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- Chagas disease (kissing bug disease) facts
- What is Chagas disease?
- What is the history of Chagas disease?
- What causes Chagas disease?
- Is Chagas disease contagious?
- What are the risk factors for Chagas disease?
- What are symptoms and signs of Chagas disease?
- How do health-care professionals diagnose Chagas disease?
- What is the treatment for Chagas disease?
- What types of physicians treat Chagas disease?
- Can transmission of Chagas disease be prevented with a vaccine?
- What is the prognosis for Chagas disease?
- What are the complications of Chagas disease?
- What research is being done for Chagas disease?
What types of physicians treat Chagas disease?
Although most acute-phase infections usually do not require specialists, often patients with chronic-phase Chagas disease may benefit from consultation with a cardiologist, gastroenterologist, and/or an infectious-disease specialist. Some patients may need a transplant surgeon. The physician team members are usually made up of physicians that are experts required according to the severity of each individual's chronic problems.
Can transmission of Chagas disease be prevented with a vaccine?
Currently, there is no vaccine available for humans to prevent Chagas disease. However, there are other ways available to humans to reduce or even prevent the disease. Most experts in Chagas disease agree that a majority of infections can be prevented by improving poor or primitive housing conditions. Judicious use of insecticides and education of people about home cleanliness for populations at risk for Chagas disease can augment good housing design. The principal goal is to prevent the vector (bugs) from establishing a domiciliary cycle in the home by making a home difficult for the bugs to invade or live in. For example, plaster-sealed walls in a home with a metal or shingle roof are far less likely to be populated by bug vectors than a mud-walled structure covered with a thatch roof, and a well-cleaned home is far less likely to have areas for bugs to hide and replicate than an unclean home. Several studies suggest this is an effective way to prevent Chagas disease. In addition, insect repellents and insecticides like Pyrethrin may reduce the chance of getting the disease by repelling or killing the vectors.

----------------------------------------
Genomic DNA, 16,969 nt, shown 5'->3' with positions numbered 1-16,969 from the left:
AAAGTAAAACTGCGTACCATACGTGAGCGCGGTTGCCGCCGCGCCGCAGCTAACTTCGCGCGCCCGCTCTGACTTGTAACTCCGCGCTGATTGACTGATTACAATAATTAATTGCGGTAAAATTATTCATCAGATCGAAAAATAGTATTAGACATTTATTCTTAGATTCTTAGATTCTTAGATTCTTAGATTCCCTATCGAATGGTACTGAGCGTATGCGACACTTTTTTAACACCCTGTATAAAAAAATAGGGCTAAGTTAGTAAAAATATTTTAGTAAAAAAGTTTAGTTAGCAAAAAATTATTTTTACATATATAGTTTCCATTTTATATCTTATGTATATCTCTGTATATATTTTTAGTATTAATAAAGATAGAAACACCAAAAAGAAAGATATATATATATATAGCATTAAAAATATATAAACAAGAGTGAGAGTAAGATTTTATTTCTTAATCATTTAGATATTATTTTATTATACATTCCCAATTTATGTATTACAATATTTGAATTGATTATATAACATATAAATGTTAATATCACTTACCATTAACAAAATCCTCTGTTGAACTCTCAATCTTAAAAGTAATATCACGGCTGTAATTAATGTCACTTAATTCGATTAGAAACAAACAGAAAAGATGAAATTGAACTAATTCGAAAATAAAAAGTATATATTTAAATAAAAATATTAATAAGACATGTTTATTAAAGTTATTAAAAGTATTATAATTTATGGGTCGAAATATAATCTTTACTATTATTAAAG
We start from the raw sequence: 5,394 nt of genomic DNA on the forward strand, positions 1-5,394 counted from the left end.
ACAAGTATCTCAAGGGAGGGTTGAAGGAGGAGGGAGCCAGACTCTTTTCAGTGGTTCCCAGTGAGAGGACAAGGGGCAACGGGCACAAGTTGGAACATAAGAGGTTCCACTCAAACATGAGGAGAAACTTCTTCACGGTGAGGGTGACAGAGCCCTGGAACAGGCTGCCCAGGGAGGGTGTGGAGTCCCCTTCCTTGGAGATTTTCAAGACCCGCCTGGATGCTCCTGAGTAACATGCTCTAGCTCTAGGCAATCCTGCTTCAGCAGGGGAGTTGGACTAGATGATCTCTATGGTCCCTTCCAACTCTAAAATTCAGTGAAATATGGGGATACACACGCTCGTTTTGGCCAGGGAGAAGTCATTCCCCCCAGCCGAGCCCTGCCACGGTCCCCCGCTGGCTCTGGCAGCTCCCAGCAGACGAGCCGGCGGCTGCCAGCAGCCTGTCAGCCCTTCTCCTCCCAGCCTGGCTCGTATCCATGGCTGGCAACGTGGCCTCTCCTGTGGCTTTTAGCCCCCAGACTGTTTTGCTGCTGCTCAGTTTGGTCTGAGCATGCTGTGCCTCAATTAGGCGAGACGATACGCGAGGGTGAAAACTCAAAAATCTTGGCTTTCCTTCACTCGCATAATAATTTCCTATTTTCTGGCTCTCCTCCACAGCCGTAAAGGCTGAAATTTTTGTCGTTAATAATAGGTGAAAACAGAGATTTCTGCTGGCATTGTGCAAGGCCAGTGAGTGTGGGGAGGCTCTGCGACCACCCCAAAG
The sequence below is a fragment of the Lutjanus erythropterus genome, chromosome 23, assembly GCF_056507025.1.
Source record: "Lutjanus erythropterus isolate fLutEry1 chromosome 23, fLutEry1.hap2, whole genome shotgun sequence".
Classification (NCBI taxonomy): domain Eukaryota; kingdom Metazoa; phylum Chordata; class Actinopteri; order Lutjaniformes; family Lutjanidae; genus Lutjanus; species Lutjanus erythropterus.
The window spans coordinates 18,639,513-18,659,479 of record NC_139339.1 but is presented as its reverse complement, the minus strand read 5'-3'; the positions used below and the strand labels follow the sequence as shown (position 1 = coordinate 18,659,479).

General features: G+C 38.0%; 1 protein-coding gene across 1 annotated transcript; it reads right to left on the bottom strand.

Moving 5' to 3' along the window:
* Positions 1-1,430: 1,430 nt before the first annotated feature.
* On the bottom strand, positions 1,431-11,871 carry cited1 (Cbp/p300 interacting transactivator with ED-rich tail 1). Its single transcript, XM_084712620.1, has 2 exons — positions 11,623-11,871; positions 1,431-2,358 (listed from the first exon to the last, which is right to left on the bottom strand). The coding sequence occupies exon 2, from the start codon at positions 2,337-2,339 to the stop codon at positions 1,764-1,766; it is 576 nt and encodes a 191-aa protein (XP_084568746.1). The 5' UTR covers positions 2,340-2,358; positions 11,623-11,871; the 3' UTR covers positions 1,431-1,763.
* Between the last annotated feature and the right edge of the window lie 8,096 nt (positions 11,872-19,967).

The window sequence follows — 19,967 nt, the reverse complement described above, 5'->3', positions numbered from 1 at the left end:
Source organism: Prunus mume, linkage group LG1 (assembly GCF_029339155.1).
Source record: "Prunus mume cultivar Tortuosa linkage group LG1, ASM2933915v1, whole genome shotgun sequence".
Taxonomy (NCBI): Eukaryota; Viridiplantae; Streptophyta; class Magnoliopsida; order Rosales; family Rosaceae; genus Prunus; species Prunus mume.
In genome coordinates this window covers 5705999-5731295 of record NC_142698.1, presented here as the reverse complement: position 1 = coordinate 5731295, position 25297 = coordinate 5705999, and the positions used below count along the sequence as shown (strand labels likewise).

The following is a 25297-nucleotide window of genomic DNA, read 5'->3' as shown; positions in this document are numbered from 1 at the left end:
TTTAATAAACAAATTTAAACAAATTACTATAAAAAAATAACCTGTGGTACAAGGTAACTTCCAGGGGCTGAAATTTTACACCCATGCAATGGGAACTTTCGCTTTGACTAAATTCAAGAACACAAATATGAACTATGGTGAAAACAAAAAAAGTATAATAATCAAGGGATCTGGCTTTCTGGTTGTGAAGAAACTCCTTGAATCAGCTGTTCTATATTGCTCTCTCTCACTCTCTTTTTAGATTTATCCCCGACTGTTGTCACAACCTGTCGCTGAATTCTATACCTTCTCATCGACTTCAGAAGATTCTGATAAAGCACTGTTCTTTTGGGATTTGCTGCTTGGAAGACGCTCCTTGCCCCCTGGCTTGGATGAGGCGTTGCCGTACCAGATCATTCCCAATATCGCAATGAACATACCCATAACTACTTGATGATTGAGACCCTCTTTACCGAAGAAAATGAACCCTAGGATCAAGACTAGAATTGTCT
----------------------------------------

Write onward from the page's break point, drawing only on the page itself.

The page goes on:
Since blood transfusions can account for a large number of person-to-person transfers of T. cruzi, many blood banks around the world are now testing donated blood for antibodies to the parasite. If a blood sample is positive, the blood is discarded and the donor usually is notified and requested not to donate blood in the future. Similar situations occur with organ donors. Such methods help prevent Chagas disease.